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Beer Review: Flying Dog’s Wild Dog Barrel-Aged Horndog Barleywine

December 1, 2007

horndogbarrelaged.jpgFlying Dog seems to be a forward thinking brewery, as they send sample to reviewers such as myself, in order to generate publicity for their products. This time, instead of sending us one bottle, they sent three different beers for us to try. This is the first of three I’ll be trying. This is a whiskey barrel-aged version of their Horn Dog Barleywine.

The Pour
This poured out of the bottle very thick looking. It pours to a dark brown, and is somewhat cloudy. I’ve only had one barleywine before this, so I tried pouring it like I do any other beer (the first half with the glass at a 45 degree angle, the other half vigorously poured to generate a nice head), but there was no head. Looking at it against the light, you can see cloudiness around the edges where a little light actually penetrates.

The Nose
The nose has definite coffee and chocolate notes, though I could be mistaking the oak and whiskey from the barrels for coffee and chocolate. The nose is very nice and rich. I feel warmed just smelling this brew.

The Taste
This, as the pour shows, is a very full bodied brew. The alcohol warmth in the beer is noticed immediately, and looking past it one finds some chocolate notes and a definite resemblance to whiskey. The warmth from the alcohol is interesting, as it’s subtle to start, but as the beer warms the warmth first becomes more consistent throughout, then moves to the back of the throat at the finish. This beer is very thick and chewy as well. As the beer warms, you also get hints of tart fruit, most likely sour cherry.

Overall
First, let me say that high alcohol beers and barleywines are not my thing. But this is an interesting beer and a nice change. If you like high alcohol beer and/or barleywine, or just want to broaden your horizons, give this a try. It might be hard to find since you can only buy it at the brewery, as they only bottled something like 725 bottles. And it’s $8 a 12-oz bottle.

Recommended: If you like barley wine or high alcohol beer….or even whiskey…sure

Price: $8.00 for a 12-oz bottle

ABV: 10%

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Flying Dog Brewery — Beer Dinners

August 23, 2007

beerdinners.jpgIf you’ve read my review of Flying Dog’s Woody Creek White, you know they sent me a free sample to review for this site. I’ve recently been contacted by them again and have been shipped a bottle of their Dogtoberfest brew, which I’ll be reviewing very soon.

But they also e-mailed me about a new Web site they started, at http://www.beerdinners.com. According to their site:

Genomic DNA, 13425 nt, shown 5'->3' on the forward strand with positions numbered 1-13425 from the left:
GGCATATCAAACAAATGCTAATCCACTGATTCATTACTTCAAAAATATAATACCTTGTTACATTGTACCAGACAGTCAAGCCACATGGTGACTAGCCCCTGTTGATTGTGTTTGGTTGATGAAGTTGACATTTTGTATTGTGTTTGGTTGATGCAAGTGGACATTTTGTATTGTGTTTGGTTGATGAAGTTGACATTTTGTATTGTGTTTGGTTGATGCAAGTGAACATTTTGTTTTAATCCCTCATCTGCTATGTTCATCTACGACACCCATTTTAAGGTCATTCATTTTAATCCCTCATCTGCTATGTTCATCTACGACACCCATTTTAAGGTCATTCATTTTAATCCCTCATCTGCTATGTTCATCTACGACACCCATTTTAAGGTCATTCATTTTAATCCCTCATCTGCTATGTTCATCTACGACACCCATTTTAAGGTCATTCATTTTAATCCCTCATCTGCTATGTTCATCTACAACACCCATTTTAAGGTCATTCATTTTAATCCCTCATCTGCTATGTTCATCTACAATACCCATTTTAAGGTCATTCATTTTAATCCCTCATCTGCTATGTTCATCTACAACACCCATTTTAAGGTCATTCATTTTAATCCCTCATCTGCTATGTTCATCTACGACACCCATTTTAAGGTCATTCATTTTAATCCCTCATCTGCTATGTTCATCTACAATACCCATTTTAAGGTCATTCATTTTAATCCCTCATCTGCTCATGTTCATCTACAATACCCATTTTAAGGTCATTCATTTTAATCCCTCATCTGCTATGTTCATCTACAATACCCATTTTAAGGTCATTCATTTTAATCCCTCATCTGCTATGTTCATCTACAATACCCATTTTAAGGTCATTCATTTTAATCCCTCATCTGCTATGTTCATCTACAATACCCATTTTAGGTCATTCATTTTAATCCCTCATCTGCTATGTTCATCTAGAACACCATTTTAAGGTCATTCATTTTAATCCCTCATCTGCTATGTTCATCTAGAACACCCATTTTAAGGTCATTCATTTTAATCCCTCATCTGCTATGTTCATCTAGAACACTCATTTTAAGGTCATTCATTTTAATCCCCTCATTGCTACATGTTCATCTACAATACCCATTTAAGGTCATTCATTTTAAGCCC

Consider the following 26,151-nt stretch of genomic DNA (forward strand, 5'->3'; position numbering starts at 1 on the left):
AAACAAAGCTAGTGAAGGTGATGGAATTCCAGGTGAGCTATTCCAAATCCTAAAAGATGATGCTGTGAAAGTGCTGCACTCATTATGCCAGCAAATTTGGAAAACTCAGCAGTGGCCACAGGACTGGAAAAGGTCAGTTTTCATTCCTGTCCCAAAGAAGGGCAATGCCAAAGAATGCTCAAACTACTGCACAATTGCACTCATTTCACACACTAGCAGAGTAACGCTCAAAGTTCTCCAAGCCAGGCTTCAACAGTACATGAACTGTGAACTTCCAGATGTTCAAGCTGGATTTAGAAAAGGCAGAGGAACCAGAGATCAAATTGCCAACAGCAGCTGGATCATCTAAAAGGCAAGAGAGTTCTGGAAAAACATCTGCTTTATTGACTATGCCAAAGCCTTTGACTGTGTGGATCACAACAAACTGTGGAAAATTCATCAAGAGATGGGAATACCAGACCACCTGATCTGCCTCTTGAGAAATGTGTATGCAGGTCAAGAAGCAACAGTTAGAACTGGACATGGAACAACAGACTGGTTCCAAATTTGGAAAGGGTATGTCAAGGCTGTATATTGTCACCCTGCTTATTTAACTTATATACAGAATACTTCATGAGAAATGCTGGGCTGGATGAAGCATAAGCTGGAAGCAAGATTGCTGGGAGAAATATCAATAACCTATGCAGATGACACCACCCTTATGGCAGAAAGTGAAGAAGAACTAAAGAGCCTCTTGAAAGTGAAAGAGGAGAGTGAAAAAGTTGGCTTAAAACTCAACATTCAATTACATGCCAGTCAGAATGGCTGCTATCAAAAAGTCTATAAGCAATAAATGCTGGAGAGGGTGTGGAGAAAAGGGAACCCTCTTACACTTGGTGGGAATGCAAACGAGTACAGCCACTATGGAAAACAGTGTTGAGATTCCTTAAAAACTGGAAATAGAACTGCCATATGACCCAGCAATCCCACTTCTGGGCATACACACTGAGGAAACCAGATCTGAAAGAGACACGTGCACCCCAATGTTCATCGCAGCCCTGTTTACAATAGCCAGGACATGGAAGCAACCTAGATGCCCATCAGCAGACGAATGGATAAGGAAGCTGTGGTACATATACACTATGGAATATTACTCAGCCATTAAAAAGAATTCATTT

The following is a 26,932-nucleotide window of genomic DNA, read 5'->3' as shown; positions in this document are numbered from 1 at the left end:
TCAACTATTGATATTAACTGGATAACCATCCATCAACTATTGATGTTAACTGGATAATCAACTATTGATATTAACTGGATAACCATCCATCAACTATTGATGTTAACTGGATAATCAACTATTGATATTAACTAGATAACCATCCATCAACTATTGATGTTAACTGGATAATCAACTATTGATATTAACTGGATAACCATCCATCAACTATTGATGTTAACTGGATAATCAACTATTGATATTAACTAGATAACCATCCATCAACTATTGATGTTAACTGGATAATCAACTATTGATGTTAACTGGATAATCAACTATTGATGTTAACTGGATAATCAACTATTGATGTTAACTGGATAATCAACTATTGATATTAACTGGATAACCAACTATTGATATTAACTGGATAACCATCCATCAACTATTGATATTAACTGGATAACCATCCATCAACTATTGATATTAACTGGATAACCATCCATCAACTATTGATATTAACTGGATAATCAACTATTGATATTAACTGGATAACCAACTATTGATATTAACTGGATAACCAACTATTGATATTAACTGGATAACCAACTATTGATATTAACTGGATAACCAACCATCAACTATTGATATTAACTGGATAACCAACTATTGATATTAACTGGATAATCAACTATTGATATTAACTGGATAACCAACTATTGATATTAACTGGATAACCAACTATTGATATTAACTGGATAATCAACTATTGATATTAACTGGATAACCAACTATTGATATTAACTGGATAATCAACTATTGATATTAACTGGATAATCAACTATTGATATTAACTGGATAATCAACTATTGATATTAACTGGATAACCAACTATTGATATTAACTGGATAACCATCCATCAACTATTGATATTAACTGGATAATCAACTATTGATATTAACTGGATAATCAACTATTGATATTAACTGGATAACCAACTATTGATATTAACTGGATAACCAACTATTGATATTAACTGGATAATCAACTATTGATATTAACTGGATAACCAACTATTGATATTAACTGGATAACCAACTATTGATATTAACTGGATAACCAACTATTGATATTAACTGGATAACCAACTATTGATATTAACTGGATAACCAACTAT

A Beer Dinner is typically a four to eight course meal where a different style of beer is served with each course. Each beer is specifically paired with that course by the chef because the taste and flavors of the food and beer compliment each other.

They say these are usually held at breweries or high end restaurants, but this site is designed to help you host your very own beer dinner at your home! They offer full menus, tips and ideas and more. It sounds like this would be a fun thing to do, although I’ve never been one to pair a specific beer to a specific meal. (Basically because I wouldn’t know what to pair with what food).

Check out their site and host your own beer dinner! They make it easy, with recipes and pairing suggestions.

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Beer Review: Flying Dog’s Woody Creek White Belgian Style Wit Beer

June 29, 2007

wcw.jpgThis is a recently released Summer seasonal offering from Flying Dog, based out of Denver, CO. They sent me a sample bottle to try and review, so that is what I am doing.

Here is what they say on their Web site about this beer:

Woody Creek White is a traditional Belgian-style Wit Beer, brewed with unique ingredients like orange peel and coriander, resulting in a refreshing and slightly citrus flavor…

I cracked the bottle open and poured it into one of my pint glasses. It was a nice golden yellow color and was quite cloudy, showing off its unfiltered goodness. One whiff and you know you’re drinking a Belgian-style white. The wheat, citrus and spice notes in the nose bring to mind Blue Moon, just a bit.

Taking the first taste, you know you’re drinking a solid white. The citrus and spice notes are present in the mouth as well as the nose, and it’s got a good wheatiness. This brew is medium to full bodied and is almost like drinking a glass of wheat bread, but it still manages to stay crisp and clean on the finish, not thick and heavy.

That finish makes it a good Summer seasonal indeed. Overall this is a good solid witbier. I still prefer my Blue Moon, though!

Recommended: I’m not a huge witbier guy but if you like wheat in your glass, this is a good example of a Belgian style wit beer
Price: Unknown, it was a free sample
ABV: 4.7%